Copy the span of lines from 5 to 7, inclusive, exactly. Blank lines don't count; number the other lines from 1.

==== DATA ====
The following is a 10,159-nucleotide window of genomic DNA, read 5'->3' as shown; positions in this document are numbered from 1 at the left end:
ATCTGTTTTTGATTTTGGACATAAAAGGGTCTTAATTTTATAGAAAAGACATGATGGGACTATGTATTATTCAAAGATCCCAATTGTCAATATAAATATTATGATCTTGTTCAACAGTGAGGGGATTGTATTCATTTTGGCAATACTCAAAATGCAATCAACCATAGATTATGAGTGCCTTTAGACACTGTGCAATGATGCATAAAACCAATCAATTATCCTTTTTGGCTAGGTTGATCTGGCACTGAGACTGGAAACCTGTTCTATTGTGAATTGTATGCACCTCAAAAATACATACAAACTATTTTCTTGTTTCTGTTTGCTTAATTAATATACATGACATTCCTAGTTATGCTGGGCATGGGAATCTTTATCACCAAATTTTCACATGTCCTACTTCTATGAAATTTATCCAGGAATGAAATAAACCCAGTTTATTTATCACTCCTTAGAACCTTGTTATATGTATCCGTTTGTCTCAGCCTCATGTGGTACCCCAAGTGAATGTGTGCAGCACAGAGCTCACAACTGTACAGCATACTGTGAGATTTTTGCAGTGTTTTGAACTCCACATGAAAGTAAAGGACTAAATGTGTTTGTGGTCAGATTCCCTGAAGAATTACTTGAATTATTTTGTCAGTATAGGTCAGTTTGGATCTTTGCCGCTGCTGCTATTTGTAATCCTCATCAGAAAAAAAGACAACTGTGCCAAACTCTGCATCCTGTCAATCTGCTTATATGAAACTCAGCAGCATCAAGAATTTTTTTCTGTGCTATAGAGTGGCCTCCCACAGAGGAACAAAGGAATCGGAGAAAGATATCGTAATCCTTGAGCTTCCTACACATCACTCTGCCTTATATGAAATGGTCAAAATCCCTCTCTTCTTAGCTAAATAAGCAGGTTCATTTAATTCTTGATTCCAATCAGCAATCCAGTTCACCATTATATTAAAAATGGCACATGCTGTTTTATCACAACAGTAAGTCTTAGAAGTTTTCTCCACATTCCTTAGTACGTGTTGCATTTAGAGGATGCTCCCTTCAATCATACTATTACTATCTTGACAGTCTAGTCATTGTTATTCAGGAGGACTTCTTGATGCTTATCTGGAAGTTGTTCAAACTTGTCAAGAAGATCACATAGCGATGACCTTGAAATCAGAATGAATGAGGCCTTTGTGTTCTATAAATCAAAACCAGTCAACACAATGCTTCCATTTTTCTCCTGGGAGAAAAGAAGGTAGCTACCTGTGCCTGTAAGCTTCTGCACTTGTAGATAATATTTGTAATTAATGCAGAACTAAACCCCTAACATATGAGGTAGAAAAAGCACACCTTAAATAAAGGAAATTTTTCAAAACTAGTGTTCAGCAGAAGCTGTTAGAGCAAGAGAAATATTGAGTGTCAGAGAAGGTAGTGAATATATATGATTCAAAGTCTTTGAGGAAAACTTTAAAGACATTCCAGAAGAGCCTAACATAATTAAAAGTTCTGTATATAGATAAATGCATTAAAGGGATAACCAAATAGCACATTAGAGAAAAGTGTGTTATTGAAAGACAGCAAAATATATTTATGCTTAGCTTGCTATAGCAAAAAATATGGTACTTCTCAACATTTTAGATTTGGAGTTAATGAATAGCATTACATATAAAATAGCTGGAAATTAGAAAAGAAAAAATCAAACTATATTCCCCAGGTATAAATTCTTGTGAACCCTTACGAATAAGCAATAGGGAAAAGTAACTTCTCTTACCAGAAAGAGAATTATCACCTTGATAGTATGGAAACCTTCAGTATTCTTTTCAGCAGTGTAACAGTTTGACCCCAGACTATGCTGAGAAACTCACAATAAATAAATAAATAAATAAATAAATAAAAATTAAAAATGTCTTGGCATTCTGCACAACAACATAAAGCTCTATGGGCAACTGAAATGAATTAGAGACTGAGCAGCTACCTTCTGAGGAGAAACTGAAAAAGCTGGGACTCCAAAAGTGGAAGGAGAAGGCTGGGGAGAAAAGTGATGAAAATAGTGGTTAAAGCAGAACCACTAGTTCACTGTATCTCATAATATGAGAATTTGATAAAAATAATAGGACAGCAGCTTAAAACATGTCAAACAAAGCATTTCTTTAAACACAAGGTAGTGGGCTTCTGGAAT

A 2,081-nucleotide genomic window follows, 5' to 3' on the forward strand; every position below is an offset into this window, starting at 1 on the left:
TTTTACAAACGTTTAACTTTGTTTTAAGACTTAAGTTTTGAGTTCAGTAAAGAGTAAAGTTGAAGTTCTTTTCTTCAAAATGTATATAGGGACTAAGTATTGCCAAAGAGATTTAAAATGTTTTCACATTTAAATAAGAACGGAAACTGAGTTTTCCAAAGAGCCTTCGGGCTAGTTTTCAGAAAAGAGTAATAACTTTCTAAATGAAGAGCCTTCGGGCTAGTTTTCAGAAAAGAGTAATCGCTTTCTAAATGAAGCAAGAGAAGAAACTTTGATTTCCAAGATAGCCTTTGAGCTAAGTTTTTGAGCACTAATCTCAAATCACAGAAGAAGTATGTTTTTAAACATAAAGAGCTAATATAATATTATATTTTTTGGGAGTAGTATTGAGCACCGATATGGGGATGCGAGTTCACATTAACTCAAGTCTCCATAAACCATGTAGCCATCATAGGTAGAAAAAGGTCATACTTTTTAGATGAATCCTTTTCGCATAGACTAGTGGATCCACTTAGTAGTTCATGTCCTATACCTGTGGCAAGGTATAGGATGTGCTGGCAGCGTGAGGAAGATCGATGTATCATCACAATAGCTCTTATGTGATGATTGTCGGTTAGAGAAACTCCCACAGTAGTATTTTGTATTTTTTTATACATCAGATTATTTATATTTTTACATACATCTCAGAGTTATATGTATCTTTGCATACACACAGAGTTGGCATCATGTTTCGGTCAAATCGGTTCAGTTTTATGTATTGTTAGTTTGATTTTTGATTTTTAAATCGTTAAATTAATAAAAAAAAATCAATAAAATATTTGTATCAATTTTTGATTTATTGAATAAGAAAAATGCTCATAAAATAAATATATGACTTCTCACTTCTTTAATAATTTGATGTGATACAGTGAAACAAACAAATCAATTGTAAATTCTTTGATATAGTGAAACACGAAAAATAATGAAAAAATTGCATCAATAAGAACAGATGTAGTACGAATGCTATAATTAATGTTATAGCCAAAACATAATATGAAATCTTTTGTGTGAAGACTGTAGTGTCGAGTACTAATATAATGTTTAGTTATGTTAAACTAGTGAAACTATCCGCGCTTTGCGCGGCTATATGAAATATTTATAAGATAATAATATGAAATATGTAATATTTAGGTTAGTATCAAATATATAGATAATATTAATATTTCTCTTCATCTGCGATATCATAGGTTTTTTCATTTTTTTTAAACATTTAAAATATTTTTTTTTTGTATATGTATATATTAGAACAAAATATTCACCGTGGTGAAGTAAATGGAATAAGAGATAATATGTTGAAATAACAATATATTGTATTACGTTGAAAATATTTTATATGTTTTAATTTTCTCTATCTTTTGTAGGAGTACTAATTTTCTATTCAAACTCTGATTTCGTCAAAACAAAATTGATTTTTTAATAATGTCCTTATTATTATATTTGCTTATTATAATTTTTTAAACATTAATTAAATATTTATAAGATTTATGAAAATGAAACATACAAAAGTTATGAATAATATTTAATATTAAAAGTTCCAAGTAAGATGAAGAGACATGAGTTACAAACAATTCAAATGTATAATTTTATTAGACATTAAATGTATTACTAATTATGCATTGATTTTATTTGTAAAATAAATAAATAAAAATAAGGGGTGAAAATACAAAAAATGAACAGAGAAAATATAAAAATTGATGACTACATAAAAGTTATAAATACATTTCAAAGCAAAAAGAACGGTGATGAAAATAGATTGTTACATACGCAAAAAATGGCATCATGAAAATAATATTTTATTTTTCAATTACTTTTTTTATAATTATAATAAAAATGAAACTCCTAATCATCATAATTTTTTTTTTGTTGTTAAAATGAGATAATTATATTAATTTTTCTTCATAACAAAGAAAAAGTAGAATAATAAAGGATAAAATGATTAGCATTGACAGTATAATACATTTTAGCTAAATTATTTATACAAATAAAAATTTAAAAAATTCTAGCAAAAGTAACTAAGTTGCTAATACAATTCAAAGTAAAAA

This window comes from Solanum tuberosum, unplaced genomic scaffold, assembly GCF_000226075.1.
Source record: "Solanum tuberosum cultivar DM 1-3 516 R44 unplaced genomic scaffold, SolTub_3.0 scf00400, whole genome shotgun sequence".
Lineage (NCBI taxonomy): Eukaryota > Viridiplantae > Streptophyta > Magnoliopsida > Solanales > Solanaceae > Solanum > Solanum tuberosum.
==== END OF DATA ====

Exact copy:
This window comes from Solanum tuberosum, unplaced genomic scaffold, assembly GCF_000226075.1.
Source record: "Solanum tuberosum cultivar DM 1-3 516 R44 unplaced genomic scaffold, SolTub_3.0 scf00400, whole genome shotgun sequence".
Lineage (NCBI taxonomy): Eukaryota > Viridiplantae > Streptophyta > Magnoliopsida > Solanales > Solanaceae > Solanum > Solanum tuberosum.